H.Res.299 - Expressing the sense of the House that the President should take immediate action to initiate measures to lower the burden of gasoline prices on the economy of the United States, prevent Members of the Organization of Petroleum Exporting Countries from reaping windfall profits on sales of oil to the United States, and for other purposes.109th Congress (2005-2006)
|Sponsor:||Rep. Bishop, Timothy H. [D-NY-1] (Introduced 05/26/2005)|
|Committees:||House - Energy and Commerce; International Relations; Judiciary|
|Latest Action:||House - 06/03/2005 Referred to the Subcommittee on Energy and Air Quality. (All Actions)|
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Summary: H.Res.299 — 109th Congress (2005-2006)All Information (Except Text)
Introduced in House (05/26/2005)
Expresses the sense of the House of Representatives that the President should communicate directly to the members of the Organization of Petroleum Exporting Countries (OPEC) that the United States: (1) believes that restricting supply in the growing market for crude oil does serious damage to the efforts that OPEC members have made to demonstrate that they represent a reliable source of crude oil supply; (2) believes that stable crude oil prices and supplies are essential for strong economic growth throughout the world; and (3) seeks an immediate increase in OPEC crude oil production quotas.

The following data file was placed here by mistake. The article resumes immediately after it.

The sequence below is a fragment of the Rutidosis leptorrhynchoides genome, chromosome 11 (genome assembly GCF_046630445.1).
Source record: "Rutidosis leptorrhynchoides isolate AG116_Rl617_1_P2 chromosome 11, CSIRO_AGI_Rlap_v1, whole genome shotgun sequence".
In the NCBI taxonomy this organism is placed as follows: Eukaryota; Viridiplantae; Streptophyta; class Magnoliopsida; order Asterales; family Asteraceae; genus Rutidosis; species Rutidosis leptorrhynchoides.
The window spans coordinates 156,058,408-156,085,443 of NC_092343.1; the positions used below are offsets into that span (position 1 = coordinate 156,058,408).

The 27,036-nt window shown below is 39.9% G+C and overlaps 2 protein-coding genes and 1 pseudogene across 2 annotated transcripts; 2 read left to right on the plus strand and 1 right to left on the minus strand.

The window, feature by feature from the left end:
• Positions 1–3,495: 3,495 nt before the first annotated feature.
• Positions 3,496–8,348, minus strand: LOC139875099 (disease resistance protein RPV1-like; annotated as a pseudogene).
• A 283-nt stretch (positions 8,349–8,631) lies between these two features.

Directs the President to suspend temporarily further acquisitions of crude oil for the Strategic Petroleum Reserve (SPR).
Suspends immediately further purchases of oil to the SPR.
Declares that the existing statutory cap of 700 million barrels of crude oil in the SPR should not be increased while crude oil prices remain at current high levels.
Instructs the President to direct the Federal Trade Commission (FTC) and the Attorney General to exercise vigorous oversight over the oil markets to protect the American people from price gouging and unfair practices at the gas pump.
Directs the FTC to issue regulations requiring full disclosure by refiners and distributors of their wholesale motor fuel pricing policies, with a separate listing of each component contributing to prices, including the cost of crude oil, refining, marketing, transportation, equipment, overhead, and profit, along with portions of any rebates, incentives, and market enhancement allowances.